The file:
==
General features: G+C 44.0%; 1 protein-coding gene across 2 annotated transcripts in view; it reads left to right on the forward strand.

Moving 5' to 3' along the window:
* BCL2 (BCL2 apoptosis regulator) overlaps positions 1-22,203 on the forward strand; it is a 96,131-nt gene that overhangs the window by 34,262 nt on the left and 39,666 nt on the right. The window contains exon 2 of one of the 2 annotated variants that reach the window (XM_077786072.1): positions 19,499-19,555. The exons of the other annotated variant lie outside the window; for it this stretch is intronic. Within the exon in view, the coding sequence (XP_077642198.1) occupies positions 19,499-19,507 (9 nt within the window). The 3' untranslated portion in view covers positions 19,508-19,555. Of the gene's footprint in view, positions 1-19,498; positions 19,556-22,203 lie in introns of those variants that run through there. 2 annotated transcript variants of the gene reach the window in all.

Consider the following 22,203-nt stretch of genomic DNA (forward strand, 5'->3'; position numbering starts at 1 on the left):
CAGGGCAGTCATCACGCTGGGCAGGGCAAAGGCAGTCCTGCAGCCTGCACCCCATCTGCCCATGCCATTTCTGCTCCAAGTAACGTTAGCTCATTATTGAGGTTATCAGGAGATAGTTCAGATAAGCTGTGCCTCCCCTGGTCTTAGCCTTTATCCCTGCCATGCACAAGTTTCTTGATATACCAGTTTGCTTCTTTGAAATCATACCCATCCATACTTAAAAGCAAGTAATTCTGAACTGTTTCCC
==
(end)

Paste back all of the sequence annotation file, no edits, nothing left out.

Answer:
General features: G+C 44.0%; 1 protein-coding gene across 2 annotated transcripts in view; it reads left to right on the forward strand.

Moving 5' to 3' along the window:
* BCL2 (BCL2 apoptosis regulator) overlaps positions 1-22,203 on the forward strand; it is a 96,131-nt gene that overhangs the window by 34,262 nt on the left and 39,666 nt on the right. The window contains exon 2 of one of the 2 annotated variants that reach the window (XM_077786072.1): positions 19,499-19,555. The exons of the other annotated variant lie outside the window; for it this stretch is intronic. Within the exon in view, the coding sequence (XP_077642198.1) occupies positions 19,499-19,507 (9 nt within the window). The 3' untranslated portion in view covers positions 19,508-19,555. Of the gene's footprint in view, positions 1-19,498; positions 19,556-22,203 lie in introns of those variants that run through there. 2 annotated transcript variants of the gene reach the window in all.

Consider the following 22,203-nt stretch of genomic DNA (forward strand, 5'->3'; position numbering starts at 1 on the left):
CAGGGCAGTCATCACGCTGGGCAGGGCAAAGGCAGTCCTGCAGCCTGCACCCCATCTGCCCATGCCATTTCTGCTCCAAGTAACGTTAGCTCATTATTGAGGTTATCAGGAGATAGTTCAGATAAGCTGTGCCTCCCCTGGTCTTAGCCTTTATCCCTGCCATGCACAAGTTTCTTGATATACCAGTTTGCTTCTTTGAAATCATACCCATCCATACTTAAAAGCAAGTAATTCTGAACTGTTTCCC